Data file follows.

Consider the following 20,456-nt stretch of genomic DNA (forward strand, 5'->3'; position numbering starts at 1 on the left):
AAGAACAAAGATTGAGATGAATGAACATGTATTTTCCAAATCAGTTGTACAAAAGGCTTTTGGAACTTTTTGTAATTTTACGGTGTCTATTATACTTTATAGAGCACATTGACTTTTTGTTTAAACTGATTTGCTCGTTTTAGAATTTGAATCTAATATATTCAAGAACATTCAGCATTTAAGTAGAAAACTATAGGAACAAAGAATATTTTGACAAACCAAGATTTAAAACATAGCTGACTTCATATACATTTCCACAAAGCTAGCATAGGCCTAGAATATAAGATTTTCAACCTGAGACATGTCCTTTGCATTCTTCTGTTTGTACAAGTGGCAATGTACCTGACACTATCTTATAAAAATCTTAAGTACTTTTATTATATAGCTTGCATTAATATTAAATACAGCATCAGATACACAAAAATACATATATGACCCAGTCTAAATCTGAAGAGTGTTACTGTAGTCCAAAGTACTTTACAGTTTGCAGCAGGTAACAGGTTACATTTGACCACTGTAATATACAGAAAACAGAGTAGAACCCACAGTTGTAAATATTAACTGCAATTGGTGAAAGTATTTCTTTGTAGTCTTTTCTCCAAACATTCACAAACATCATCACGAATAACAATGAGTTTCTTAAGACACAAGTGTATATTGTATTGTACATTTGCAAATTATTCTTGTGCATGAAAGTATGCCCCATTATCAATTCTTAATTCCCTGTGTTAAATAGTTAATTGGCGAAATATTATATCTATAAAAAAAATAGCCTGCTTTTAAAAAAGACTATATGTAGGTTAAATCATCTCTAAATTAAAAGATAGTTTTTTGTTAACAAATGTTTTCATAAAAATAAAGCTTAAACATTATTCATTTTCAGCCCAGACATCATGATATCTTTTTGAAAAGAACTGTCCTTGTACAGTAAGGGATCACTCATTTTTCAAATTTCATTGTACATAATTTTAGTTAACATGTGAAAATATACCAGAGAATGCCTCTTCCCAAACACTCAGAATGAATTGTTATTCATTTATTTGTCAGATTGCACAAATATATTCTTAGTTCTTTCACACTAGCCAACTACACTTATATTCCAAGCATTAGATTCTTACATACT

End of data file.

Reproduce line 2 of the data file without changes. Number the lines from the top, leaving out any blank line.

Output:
AAGAACAAAGATTGAGATGAATGAACATGTATTTTCCAAATCAGTTGTACAAAAGGCTTTTGGAACTTTTTGTAATTTTACGGTGTCTATTATACTTTATAGAGCACATTGACTTTTTGTTTAAACTGATTTGCTCGTTTTAGAATTTGAATCTAATATATTCAAGAACATTCAGCATTTAAGTAGAAAACTATAGGAACAAAGAATATTTTGACAAACCAAGATTTAAAACATAGCTGACTTCATATACATTTCCACAAAGCTAGCATAGGCCTAGAATATAAGATTTTCAACCTGAGACATGTCCTTTGCATTCTTCTGTTTGTACAAGTGGCAATGTACCTGACACTATCTTATAAAAATCTTAAGTACTTTTATTATATAGCTTGCATTAATATTAAATACAGCATCAGATACACAAAAATACATATATGACCCAGTCTAAATCTGAAGAGTGTTACTGTAGTCCAAAGTACTTTACAGTTTGCAGCAGGTAACAGGTTACATTTGACCACTGTAATATACAGAAAACAGAGTAGAACCCACAGTTGTAAATATTAACTGCAATTGGTGAAAGTATTTCTTTGTAGTCTTTTCTCCAAACATTCACAAACATCATCACGAATAACAATGAGTTTCTTAAGACACAAGTGTATATTGTATTGTACATTTGCAAATTATTCTTGTGCATGAAAGTATGCCCCATTATCAATTCTTAATTCCCTGTGTTAAATAGTTAATTGGCGAAATATTATATCTATAAAAAAAATAGCCTGCTTTTAAAAAAGACTATATGTAGGTTAAATCATCTCTAAATTAAAAGATAGTTTTTTGTTAACAAATGTTTTCATAAAAATAAAGCTTAAACATTATTCATTTTCAGCCCAGACATCATGATATCTTTTTGAAAAGAACTGTCCTTGTACAGTAAGGGATCACTCATTTTTCAAATTTCATTGTACATAATTTTAGTTAACATGTGAAAATATACCAGAGAATGCCTCTTCCCAAACACTCAGAATGAATTGTTATTCATTTATTTGTCAGATTGCACAAATATATTCTTAGTTCTTTCACACTAGCCAACTACACTTATATTCCAAGCATTAGATTCTTACATACT